Who else's income hinges on his performance in less than a half hour's work two or three times a year? In fighting, you need to trip only once.

Is this surprising to anyone? Think about the odds of performing to parity in the 15 or 25 minutes when it counts most. Who else's income hinges on his performance in less than a half hour's work two or three times a year? Even professions that require some kind of stellar public presentation or faultless performance often forgive a misstep. But in fighting, you need to trip only once.

The emotional pressure is overwhelming; physical punishment piles it on. Concussions have been inexorably linked to depression -- as many as 40 percent of head injuries could result in neurological disruption leading to behavioral changes or mood suffocation, according to a study at the Montreal Neurological Institute of McGill University. Count concussions suffered in training, and you're smart to buy stock in Pfizer.

There are real troubles on the horizon for the majority of athletes in this sport who lose as often as they win, who hobble their way through their 30s and who never experience the lucrative financial or emotional rewards of being a champion. They're already hurting themselves, and others, and the sport has barely established itself. Boxing, keeper of a longer legacy of punishing its participants, can point you to 60-plus suicides in recent decades.

Jackson's behavior last year was unnerving -- wild and full of half-baked excuses involving energy drinks and fasting and wide-eyed religious talk. For a man who is so often the energetic focal point of a room, all it took was one loss to seemingly cut his cord from sanity.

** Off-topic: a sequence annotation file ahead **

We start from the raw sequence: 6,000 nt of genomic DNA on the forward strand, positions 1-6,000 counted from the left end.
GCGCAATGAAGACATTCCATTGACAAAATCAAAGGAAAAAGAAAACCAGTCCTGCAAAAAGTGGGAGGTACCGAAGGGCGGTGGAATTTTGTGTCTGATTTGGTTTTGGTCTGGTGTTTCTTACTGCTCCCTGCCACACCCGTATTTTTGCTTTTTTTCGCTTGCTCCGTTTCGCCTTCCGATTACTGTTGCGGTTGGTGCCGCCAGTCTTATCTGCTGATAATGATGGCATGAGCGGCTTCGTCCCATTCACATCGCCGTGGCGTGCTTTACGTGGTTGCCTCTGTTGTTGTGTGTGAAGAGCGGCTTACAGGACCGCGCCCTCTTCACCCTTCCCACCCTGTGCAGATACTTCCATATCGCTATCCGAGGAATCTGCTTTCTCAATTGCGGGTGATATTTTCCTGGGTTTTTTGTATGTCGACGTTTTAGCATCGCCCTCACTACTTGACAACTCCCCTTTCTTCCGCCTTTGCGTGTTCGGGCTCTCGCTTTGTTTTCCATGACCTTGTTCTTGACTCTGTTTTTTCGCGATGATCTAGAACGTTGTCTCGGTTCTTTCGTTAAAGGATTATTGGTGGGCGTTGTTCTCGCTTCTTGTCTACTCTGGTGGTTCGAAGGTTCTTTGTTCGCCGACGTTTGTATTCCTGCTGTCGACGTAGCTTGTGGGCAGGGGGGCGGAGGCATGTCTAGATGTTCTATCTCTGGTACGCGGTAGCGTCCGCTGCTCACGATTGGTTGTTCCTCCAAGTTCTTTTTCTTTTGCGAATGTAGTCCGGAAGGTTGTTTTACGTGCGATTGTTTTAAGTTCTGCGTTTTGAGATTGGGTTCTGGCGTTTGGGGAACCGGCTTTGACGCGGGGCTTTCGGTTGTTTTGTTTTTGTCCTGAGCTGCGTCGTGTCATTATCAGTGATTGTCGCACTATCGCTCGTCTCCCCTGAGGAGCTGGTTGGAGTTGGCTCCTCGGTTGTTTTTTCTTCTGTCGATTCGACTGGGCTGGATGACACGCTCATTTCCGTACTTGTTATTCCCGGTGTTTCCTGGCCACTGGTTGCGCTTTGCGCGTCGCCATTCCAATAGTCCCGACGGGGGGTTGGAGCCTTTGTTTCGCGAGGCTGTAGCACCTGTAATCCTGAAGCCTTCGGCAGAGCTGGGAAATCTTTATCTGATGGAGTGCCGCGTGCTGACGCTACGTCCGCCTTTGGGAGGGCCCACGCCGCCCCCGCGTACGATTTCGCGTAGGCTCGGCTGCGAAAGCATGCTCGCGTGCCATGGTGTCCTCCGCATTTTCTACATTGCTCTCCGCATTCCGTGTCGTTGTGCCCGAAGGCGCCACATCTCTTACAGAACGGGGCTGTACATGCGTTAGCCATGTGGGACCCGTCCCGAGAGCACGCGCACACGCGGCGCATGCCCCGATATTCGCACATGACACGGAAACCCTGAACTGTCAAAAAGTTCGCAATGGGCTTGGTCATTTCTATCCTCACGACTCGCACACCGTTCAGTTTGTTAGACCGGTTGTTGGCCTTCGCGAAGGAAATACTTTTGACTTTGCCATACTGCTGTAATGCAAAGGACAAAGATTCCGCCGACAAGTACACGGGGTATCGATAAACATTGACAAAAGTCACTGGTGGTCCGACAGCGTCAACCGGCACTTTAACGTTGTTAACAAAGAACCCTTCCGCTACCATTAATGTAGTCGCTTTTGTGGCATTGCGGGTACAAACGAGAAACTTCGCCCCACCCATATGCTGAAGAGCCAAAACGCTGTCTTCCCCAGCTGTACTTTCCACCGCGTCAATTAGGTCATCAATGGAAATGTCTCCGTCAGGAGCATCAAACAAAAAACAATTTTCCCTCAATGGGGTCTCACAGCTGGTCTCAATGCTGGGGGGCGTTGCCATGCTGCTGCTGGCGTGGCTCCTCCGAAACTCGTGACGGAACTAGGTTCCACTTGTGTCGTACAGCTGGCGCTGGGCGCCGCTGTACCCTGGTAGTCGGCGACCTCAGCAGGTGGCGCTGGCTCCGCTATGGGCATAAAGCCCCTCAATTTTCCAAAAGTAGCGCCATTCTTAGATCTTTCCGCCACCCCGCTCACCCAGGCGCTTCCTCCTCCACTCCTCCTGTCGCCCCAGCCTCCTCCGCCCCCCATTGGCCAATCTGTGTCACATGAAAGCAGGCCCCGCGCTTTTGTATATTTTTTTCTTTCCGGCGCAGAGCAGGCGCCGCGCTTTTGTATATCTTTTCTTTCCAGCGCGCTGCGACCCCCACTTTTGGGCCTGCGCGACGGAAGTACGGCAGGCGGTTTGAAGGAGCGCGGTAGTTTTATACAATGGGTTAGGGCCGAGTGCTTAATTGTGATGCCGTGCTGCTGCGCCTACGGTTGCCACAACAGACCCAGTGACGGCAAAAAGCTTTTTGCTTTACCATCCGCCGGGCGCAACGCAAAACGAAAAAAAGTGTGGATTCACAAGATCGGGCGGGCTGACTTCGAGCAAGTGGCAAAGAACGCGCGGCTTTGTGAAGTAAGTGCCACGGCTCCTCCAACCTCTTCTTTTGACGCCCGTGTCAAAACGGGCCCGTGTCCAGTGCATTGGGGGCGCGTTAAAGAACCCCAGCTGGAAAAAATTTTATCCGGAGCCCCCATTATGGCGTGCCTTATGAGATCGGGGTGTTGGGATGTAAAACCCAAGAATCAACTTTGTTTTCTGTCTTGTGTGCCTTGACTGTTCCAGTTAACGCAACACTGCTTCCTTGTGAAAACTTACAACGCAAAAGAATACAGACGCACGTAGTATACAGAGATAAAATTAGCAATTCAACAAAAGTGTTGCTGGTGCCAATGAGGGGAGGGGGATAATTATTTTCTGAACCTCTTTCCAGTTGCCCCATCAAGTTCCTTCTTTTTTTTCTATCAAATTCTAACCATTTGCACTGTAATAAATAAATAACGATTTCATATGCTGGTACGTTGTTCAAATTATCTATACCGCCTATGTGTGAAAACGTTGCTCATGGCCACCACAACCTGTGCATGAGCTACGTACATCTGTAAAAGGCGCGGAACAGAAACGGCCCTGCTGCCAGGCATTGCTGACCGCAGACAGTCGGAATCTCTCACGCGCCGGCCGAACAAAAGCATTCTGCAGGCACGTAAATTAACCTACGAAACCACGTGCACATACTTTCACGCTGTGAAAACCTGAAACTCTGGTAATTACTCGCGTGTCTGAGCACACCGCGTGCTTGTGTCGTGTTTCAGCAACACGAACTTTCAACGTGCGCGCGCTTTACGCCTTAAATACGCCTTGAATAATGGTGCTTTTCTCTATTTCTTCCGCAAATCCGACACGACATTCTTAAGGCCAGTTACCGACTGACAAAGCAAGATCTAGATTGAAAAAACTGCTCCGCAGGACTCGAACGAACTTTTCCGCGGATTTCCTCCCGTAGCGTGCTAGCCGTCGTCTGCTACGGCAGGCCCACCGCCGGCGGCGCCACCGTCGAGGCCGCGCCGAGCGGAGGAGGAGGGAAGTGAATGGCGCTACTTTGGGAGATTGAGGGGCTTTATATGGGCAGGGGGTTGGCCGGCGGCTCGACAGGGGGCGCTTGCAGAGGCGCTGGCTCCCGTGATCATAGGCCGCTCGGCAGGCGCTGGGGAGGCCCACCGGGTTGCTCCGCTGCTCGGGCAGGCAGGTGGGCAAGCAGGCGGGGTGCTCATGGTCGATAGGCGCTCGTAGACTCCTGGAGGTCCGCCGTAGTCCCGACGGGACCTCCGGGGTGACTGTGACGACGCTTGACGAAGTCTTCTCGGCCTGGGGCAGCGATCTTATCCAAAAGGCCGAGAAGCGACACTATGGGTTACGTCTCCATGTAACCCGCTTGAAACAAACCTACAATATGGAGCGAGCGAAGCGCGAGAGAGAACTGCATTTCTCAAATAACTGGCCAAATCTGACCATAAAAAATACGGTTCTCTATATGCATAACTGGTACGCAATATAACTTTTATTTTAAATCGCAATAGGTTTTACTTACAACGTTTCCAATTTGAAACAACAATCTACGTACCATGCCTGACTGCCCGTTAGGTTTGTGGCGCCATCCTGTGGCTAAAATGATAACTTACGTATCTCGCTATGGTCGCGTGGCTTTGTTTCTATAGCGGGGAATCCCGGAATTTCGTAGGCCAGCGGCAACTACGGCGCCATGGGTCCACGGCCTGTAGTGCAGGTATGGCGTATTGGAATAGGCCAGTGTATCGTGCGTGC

So what are we going to do about it? Like many afflictions, preventative measures have gone ignored. More attention must be paid to fighters' brain health -- not only logging baseline MRIs to compare against follow-up scans, but enlisting mental health professionals to evaluate athletes throughout their careers. Businesses often employ crisis-counseling psychologists to help employees cope with traumatic events. In mixed martial arts, every fight is a traumatic event.

No one seems overly concerned with repeated concussions, those charming keepsakes shared by NFL players and the growing number of athletes in other sports who are living post-career lives in misery as a result. Athletes who have suffered a head injury on multiple occasions and demand to compete anyway don't need to have their tantrums indulged. They need to talk to someone about how to adapt to life without audiences and adulation.

My pride in observing and reporting the events of this sport comes from its near-spotless safety record. It's often a viscerally disgusting event -- hematomas, blood, screams -- but it doesn't take lives in the cage, a fact I've been happy to spew whenever a debate crops up. Now I realize that my assertion is wrong: Fighters are dying, but in a way so subversive that it's going unnoticed.

The concept of the ultimate fighter at 50 isn't depressing. It's optimistic.

Jake Rossen is a contributor to Sherdog.com.

Jake Rossen is a contributor to ESPN.com. His byline has appeared in the New York Times, Wired.com, and numerous other outlets. He began covering mixed martial arts in 1998.